# Correlation and Casualty

## Correlation and Causality

The term causal means that most social research is interested (at some point) in looking at cause-effect relationships. Probably the vast majority of applied social research consists of these descriptive and correlational studies. Because for most social sciences, it is important to go beyond simply looking at the world or looking at relationships.

In actual practice, great numbers of individuals have been followed in this manner, but the random sampling and random group assignment that are fundamentals of good research design obviously had to be omitted. By working with large numbers of subjects and amassing a very large database, researchers think that possible bias in the subject selection process ceases to be a viable explanation of the results. They are probably correct. As much as researchers want the best data possible upon which to base their conclusions, a theory that a causal relationship is at the root of a demonstrated functional relationship is not always directly testable.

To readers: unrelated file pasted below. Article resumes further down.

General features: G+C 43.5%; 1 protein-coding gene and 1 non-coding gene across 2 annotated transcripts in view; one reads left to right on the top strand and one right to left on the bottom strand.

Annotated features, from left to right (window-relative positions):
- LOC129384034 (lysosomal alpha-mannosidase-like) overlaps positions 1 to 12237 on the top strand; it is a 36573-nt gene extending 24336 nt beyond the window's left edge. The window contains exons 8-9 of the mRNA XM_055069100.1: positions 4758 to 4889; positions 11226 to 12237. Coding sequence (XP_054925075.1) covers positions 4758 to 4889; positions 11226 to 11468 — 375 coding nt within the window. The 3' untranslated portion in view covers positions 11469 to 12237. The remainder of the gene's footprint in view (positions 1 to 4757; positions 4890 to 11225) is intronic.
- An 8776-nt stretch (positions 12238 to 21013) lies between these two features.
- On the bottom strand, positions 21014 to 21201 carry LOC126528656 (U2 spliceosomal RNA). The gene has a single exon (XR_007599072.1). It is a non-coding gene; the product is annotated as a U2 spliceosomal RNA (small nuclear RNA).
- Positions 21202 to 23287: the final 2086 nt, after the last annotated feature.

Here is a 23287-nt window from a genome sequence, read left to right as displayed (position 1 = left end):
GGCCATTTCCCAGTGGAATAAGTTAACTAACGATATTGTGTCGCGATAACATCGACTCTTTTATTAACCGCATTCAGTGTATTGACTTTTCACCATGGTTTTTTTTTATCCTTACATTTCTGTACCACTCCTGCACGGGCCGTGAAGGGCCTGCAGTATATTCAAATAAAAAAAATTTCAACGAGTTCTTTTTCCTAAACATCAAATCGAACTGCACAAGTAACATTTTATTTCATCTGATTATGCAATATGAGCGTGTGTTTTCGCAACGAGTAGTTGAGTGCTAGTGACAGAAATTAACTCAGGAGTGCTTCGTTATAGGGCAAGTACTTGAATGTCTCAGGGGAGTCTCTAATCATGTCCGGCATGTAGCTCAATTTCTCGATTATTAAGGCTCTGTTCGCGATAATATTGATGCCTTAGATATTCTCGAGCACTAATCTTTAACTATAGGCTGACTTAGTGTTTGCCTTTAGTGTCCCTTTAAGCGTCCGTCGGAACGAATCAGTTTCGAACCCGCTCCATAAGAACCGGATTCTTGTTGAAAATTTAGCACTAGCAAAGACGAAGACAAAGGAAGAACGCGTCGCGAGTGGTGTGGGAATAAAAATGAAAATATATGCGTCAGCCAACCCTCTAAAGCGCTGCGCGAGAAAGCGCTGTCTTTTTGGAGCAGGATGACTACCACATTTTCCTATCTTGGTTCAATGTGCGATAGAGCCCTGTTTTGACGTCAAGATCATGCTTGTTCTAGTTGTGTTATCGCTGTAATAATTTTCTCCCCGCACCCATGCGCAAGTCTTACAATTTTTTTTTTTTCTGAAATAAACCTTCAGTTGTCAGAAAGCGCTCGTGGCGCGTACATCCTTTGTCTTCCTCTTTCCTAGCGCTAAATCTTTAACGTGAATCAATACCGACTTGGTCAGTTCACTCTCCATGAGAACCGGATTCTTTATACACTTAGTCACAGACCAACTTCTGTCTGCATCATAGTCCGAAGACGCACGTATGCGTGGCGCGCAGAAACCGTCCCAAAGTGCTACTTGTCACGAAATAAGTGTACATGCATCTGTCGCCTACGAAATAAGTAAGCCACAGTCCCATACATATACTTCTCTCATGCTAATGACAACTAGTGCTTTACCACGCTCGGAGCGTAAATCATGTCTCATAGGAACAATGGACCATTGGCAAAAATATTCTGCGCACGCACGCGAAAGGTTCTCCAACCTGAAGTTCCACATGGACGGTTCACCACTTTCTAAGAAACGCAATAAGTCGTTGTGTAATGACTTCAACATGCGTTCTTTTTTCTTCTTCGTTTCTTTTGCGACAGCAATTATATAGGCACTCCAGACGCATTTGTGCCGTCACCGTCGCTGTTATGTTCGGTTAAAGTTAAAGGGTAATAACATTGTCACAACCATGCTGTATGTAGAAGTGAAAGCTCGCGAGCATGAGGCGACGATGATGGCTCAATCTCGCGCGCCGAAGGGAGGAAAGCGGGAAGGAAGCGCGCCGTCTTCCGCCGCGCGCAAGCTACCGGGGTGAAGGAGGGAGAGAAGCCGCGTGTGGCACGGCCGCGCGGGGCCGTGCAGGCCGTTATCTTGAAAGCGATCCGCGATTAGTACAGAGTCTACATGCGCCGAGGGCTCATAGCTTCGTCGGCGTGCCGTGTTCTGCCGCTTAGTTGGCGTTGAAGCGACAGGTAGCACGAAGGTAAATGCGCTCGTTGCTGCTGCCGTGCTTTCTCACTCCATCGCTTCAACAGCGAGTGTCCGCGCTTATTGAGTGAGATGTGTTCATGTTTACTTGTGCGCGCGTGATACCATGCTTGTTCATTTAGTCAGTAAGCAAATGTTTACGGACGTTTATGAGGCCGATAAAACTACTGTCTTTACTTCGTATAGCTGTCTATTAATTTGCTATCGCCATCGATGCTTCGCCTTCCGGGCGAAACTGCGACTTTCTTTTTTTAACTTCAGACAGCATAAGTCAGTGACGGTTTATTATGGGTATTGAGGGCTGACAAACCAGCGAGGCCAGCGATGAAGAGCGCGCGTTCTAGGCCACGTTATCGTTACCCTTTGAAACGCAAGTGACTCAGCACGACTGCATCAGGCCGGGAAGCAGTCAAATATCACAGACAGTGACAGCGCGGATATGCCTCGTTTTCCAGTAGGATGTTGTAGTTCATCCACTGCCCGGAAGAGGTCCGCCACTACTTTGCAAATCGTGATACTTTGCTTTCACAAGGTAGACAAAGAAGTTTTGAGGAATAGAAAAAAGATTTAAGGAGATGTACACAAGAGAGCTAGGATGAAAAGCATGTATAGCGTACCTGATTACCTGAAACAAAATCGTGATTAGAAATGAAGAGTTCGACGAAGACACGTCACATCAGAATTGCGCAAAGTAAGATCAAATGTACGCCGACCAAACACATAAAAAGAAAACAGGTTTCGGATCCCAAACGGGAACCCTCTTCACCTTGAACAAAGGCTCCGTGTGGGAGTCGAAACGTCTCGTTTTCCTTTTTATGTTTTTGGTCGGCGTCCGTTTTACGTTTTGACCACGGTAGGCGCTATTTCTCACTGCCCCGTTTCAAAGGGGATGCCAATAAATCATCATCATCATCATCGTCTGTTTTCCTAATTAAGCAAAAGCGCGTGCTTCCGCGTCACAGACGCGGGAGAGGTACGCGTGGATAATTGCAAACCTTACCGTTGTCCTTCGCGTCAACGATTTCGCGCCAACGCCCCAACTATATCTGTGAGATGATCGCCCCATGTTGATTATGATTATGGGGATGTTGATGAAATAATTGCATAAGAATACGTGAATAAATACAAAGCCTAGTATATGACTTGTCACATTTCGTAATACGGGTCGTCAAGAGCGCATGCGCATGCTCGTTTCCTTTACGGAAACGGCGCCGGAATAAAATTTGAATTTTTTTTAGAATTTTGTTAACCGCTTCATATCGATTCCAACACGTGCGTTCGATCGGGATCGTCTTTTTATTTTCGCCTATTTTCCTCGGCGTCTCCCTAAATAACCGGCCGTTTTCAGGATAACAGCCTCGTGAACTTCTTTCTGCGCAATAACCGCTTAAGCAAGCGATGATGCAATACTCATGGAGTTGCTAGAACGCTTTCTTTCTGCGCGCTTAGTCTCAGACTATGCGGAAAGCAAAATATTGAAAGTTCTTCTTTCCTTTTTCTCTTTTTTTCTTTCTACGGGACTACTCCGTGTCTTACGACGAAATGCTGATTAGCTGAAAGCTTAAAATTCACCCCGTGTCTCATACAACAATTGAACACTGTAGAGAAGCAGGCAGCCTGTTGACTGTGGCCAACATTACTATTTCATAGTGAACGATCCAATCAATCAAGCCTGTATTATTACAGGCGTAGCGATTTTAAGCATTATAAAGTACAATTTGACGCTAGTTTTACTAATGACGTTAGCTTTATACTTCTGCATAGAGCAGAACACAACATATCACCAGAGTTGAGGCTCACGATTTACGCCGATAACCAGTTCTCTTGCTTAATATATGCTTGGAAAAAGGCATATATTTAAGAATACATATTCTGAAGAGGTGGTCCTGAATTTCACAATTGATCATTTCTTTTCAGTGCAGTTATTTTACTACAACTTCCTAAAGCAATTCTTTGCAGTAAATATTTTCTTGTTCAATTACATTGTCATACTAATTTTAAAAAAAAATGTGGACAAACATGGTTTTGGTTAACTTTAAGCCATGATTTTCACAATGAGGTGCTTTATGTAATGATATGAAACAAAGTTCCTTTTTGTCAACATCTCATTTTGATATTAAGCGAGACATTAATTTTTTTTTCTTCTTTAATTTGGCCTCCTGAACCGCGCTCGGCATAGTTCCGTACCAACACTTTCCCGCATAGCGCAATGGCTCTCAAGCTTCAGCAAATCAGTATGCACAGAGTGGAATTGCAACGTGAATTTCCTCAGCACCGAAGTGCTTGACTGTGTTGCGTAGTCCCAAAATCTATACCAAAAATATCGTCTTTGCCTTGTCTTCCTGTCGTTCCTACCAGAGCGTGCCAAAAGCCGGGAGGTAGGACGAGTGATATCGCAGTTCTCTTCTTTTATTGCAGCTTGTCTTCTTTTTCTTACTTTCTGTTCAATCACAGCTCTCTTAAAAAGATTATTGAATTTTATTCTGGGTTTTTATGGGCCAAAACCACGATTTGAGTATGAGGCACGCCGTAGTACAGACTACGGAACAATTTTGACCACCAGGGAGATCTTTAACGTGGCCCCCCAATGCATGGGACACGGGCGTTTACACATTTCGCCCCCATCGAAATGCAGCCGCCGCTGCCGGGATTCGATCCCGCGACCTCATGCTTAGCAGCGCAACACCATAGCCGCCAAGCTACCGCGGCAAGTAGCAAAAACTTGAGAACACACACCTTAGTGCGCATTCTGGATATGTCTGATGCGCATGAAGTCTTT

### Correlation

The measurement of the degree of relationship between variables is called correlation and that between attributes is called association. The correlation only indicates the degree and direction of the relationship between two variables.

It is generally accepted that an r of .10 is weak, while an r of .70 is strong. (However, with large sample size, even a weak correlation could be statistically significant.) Between .10 and .70 is where most correlation coefficients occur in the social sciences. As Simon and Burstein suggest, in a field like economics, where time-series analyses of aggregate measures are examined (such as economic indicators), the correlation is high because the variables move together (Baker, 1994: 394).